Eindhoven Museum

Eindhoven Museum is both an open air and a virtual, portable museum. The open air element is a recreation of a prehistoric and medieval village, primarily aimed at children and families. Museum staff in period clothing bring history to life, with tales of what daily life was like and demonstrations of ancient crafts. While there is no permanent, all-year-round site for the museum, items from the 23,000 strong collection are displayed in pop-up installations and exhibitions. The ‘Museum door de Stad’ (museum through the city) specialises in folklore, painting and sculpture from the local area.

The open air museum is open over the summer months but closed from November to April.  

DAF Museum

Hot on the hubcaps of Philips were the founders of DAF, the automobile manufacturer. The company was established in 1928 by Hubert (‘Hub’) van Doorne and a local brewer. DAF made commercial vehicles and cars in Eindhoven, and the name became known around the world especially for lorries and trucks.

The DAF museum is near the city canal and houses a vintage collection of the company’s vehicles down the years. It will fascinate the car lover. On one floor there is even a recreation of the 1930s village where van Doorne first started the company, with shops, tavern and garage.

St. Catherine’s Church

Two towers of a neo-Gothic or medieval church rising up into a blue sky with leafy trees framing the scene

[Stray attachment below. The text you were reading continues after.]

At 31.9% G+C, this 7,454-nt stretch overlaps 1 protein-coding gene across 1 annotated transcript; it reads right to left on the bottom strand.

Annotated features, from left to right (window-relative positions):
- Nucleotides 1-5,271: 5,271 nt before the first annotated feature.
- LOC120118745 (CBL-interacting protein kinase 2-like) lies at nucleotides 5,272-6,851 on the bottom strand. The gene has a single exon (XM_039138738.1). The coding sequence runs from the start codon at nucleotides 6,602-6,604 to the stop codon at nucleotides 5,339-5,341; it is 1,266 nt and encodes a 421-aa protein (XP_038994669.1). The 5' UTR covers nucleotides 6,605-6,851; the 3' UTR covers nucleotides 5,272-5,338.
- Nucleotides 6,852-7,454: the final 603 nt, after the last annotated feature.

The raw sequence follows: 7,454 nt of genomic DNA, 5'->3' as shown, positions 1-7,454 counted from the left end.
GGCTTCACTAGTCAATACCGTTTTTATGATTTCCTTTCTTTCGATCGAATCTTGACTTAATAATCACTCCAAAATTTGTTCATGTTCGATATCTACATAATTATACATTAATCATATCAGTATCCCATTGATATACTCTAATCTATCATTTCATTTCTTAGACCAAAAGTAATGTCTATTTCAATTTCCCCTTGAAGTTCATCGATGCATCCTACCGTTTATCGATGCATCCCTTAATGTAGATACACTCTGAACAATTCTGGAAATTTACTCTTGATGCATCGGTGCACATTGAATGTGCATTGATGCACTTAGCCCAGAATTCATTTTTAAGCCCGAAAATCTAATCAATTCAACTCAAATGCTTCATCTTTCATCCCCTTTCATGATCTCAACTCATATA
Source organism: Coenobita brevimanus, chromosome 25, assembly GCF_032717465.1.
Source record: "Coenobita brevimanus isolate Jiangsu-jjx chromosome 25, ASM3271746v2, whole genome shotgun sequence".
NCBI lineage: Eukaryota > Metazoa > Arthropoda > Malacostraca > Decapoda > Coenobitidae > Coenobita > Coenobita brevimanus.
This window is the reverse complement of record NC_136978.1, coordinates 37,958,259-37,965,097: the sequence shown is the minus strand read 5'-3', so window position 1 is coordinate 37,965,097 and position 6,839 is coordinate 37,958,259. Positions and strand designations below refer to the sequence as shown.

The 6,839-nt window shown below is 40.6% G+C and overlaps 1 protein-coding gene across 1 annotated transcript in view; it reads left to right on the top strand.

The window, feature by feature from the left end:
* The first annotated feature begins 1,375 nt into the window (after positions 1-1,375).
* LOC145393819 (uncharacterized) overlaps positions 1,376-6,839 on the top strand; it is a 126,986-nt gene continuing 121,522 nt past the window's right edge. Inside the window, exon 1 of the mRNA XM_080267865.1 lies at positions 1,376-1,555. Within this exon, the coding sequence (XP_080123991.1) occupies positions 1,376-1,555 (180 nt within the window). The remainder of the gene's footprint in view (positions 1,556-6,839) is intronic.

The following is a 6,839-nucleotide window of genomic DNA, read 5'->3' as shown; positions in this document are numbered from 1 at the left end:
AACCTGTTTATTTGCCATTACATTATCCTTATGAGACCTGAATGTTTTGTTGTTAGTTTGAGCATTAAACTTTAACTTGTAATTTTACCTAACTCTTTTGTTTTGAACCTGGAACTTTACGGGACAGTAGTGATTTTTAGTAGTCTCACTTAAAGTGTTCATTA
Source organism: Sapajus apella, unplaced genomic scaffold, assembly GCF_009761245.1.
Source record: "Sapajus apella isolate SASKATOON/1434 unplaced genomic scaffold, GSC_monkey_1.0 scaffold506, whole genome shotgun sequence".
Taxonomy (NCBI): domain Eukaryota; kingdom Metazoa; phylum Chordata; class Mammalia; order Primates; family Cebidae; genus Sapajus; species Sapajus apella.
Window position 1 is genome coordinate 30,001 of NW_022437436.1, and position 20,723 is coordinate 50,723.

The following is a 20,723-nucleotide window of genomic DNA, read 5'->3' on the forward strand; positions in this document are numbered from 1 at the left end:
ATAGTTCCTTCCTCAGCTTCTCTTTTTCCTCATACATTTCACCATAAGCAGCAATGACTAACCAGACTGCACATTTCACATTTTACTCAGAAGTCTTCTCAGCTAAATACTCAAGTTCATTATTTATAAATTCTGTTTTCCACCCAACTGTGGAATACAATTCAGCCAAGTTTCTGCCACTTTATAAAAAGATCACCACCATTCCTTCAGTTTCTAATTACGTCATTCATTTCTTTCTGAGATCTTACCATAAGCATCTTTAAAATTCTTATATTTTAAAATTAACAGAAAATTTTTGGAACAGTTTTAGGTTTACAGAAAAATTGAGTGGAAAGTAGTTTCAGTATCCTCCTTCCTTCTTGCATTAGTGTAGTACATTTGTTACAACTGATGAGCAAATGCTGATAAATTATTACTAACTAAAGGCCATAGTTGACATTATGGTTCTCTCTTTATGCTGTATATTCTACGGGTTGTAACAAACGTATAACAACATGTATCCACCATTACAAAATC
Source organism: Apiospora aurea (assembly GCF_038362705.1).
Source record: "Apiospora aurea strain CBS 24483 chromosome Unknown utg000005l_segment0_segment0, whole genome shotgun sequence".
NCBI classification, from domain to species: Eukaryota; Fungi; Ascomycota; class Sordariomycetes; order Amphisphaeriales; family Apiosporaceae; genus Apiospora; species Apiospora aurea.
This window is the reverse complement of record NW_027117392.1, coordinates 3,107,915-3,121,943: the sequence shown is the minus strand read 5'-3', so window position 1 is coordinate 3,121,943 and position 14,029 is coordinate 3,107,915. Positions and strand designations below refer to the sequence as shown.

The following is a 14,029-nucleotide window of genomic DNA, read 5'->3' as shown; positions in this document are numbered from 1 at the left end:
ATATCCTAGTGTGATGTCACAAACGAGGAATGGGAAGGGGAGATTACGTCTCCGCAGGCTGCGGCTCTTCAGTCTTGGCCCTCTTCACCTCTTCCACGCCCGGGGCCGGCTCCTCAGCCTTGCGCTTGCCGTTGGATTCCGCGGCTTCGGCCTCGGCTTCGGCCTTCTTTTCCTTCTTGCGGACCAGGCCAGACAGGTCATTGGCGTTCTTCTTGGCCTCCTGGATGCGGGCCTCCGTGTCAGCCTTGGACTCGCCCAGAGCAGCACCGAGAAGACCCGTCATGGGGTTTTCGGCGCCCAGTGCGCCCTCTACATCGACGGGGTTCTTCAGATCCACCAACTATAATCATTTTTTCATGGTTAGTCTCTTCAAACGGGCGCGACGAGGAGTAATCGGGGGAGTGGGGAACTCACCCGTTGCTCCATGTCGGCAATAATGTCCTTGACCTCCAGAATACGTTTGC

St Catherine’s is the most imposing and beautiful church in Eindhoven. Although it looks medieval, it was actually built in 1861-67 in the neo-Gothic style. It was sketched by Vincent Van Gogh, who lived for a time nearby in Nuenen, now a suburb of the city. Its 73-metre high twin towers are its most distinctive feature, one plain, representing purity and peace and the other decorated with turrets and battlements, thought to symbolise the strength of David. It is open to the public every day of the week except Monday.

Outdoor attractions


There are green spaces right in the heart of the city, and Stadswandelpark is a popular park for locals, just 15 minutes from the city centre. Tall trees, wide paths, a lake and expansive lawns make it a lovely place for a stroll or picnic. Interesting statues, monuments and artworks are dotted along the paths, and here you will find the Philips Observatory and the Radio Monument, which commemorates the first radio connection with the Dutch East Indies in 1927.

Genneper Park

A black boarded mill building seen in the distance looking out over a river or canal with trees either side of the water

Just to the south of Stadswandelpark is the larger Genneper Park. ‘Genneper’ means ‘clear water’ or a place where two rivers meet, and the park is indeed at the confluence of the rivers of Dommel and Tongelreep.  There is no shortage of things to do within the park, including a range of paths and hiking trails, a mini golf course, swimming pool, the open air Eindhoven museum and an ice skating rink open during the winter. 

Van Gogh-Roosegaarde bicycle path